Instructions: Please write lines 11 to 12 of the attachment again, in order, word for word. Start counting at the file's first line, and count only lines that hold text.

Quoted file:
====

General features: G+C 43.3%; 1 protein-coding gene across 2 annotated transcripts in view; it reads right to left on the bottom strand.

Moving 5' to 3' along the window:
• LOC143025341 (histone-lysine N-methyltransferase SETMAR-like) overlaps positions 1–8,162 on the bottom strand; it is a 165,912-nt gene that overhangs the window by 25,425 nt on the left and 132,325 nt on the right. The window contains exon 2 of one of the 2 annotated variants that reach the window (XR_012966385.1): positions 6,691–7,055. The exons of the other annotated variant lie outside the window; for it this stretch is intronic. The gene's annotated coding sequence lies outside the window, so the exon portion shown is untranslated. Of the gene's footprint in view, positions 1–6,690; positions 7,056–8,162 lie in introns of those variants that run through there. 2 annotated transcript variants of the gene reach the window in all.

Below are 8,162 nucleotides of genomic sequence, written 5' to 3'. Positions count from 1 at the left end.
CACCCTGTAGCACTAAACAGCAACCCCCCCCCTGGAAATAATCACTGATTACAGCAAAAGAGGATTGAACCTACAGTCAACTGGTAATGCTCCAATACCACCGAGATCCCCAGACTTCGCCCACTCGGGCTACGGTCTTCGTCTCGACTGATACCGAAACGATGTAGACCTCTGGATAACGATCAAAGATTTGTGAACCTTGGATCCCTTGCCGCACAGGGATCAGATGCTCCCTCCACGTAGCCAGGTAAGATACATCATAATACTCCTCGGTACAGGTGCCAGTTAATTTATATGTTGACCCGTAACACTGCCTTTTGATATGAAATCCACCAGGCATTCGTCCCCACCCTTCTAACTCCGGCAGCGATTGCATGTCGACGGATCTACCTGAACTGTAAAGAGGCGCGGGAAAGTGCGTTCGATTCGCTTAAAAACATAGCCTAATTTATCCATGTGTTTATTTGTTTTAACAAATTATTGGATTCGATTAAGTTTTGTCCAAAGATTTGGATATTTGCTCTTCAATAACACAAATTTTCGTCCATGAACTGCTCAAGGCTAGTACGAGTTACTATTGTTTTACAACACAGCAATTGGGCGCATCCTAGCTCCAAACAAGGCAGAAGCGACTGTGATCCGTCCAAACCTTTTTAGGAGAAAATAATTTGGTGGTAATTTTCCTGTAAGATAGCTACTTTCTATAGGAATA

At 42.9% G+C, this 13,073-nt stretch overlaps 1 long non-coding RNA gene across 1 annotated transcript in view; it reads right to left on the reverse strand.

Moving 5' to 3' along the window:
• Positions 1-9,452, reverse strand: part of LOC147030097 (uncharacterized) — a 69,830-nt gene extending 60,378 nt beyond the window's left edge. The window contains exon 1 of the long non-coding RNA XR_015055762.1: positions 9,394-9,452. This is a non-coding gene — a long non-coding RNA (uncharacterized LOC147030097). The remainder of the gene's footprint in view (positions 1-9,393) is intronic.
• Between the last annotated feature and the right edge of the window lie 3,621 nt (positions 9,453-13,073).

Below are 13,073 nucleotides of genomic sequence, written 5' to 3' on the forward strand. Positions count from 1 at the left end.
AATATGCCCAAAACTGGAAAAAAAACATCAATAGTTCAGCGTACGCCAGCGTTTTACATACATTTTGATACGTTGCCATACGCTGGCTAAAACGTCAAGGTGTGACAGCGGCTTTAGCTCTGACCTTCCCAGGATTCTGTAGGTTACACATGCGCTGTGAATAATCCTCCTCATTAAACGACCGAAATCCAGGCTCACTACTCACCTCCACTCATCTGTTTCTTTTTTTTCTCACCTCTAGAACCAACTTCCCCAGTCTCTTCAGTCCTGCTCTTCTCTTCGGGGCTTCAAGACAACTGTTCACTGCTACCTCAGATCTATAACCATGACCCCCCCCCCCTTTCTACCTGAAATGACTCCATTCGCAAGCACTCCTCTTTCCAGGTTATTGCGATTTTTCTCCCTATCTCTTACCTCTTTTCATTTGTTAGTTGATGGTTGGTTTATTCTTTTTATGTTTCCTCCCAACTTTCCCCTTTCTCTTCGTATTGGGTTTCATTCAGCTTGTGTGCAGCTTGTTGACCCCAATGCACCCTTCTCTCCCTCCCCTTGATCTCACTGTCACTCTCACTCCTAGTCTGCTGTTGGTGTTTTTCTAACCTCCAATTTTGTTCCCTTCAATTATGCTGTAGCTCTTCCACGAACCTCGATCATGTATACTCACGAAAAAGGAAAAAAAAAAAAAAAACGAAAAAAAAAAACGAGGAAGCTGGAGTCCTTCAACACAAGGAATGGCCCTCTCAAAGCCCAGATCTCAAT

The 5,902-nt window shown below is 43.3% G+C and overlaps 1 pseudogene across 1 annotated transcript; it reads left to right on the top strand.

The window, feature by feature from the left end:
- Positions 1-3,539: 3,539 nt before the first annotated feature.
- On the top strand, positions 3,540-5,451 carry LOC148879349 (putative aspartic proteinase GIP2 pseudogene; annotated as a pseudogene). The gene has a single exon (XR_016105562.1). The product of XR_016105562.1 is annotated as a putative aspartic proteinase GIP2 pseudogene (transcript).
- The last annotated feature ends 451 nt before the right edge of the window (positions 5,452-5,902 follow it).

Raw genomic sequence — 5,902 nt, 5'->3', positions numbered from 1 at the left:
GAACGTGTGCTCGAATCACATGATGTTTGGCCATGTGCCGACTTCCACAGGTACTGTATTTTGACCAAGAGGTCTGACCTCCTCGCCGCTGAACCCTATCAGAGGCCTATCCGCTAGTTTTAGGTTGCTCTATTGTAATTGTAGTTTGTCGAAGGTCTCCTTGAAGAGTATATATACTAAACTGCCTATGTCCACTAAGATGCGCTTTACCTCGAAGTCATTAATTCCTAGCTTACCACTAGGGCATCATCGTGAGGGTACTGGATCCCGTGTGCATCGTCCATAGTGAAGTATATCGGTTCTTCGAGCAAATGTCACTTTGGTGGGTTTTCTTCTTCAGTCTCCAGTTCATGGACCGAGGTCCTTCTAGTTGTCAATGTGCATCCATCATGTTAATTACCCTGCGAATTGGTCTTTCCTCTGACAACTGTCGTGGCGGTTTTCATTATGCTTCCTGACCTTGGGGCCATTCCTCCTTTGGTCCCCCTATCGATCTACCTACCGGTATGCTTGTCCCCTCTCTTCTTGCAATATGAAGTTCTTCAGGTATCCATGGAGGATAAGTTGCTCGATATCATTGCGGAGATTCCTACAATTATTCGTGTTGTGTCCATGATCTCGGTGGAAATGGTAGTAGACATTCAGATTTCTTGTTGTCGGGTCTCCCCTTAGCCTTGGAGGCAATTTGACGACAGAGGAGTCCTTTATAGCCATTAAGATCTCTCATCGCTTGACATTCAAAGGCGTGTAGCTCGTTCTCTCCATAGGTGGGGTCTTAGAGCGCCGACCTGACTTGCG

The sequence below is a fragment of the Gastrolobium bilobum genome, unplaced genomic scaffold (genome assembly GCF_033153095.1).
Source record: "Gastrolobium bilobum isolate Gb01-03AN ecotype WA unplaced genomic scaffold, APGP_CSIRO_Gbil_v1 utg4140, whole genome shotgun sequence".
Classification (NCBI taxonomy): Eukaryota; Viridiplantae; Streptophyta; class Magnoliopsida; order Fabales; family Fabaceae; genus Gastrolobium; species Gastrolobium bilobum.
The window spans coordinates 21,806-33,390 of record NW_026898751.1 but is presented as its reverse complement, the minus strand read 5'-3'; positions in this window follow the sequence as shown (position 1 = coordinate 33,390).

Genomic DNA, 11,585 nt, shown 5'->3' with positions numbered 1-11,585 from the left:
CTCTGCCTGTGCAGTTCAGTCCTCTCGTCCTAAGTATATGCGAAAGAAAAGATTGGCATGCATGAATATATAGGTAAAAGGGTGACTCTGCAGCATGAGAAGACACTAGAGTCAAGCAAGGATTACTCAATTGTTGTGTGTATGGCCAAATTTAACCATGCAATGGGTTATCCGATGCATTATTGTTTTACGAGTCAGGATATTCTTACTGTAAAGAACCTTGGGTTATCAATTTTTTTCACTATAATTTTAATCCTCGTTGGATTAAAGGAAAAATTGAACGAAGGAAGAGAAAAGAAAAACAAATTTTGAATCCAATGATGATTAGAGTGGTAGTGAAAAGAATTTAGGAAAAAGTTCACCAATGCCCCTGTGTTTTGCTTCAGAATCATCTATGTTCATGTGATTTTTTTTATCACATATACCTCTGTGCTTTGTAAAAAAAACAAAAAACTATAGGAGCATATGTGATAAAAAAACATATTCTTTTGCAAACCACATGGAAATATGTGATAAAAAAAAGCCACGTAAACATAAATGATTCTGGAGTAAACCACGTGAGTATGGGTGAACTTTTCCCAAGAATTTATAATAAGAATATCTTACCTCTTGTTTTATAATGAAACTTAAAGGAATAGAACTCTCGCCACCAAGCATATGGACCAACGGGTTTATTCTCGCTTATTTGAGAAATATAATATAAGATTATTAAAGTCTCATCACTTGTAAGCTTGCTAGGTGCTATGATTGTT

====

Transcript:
AATATGCCCAAAACTGGAAAAAAAACATCAATAGTTCAGCGTACGCCAGCGTTTTACATACATTTTGATACGTTGCCATACGCTGGCTAAAACGTCAAGGTGTGACAGCGGCTTTAGCTCTGACCTTCCCAGGATTCTGTAGGTTACACATGCGCTGTGAATAATCCTCCTCATTAAACGACCGAAATCCAGGCTCACTACTCACCTCCACTCATCTGTTTCTTTTTTTTCTCACCTCTAGAACCAACTTCCCCAGTCTCTTCAGTCCTGCTCTTCTCTTCGGGGCTTCAAGACAACTGTTCACTGCTACCTCAGATCTATAACCATGACCCCCCCCCCCTTTCTACCTGAAATGACTCCATTCGCAAGCACTCCTCTTTCCAGGTTATTGCGATTTTTCTCCCTATCTCTTACCTCTTTTCATTTGTTAGTTGATGGTTGGTTTATTCTTTTTATGTTTCCTCCCAACTTTCCCCTTTCTCTTCGTATTGGGTTTCATTCAGCTTGTGTGCAGCTTGTTGACCCCAATGCACCCTTCTCTCCCTCCCCTTGATCTCACTGTCACTCTCACTCCTAGTCTGCTGTTGGTGTTTTTCTAACCTCCAATTTTGTTCCCTTCAATTATGCTGTAGCTCTTCCACGAACCTCGATCATGTATACTCACGAAAAAGGAAAAAAAAAAAAAAAACGAAAAAAAAAAACGAGGAAGCTGGAGTCCTTCAACACAAGGAATGGCCCTCTCAAAGCCCAGATCTCAAT

The 5,902-nt window shown below is 43.3% G+C and overlaps 1 pseudogene across 1 annotated transcript; it reads left to right on the top strand.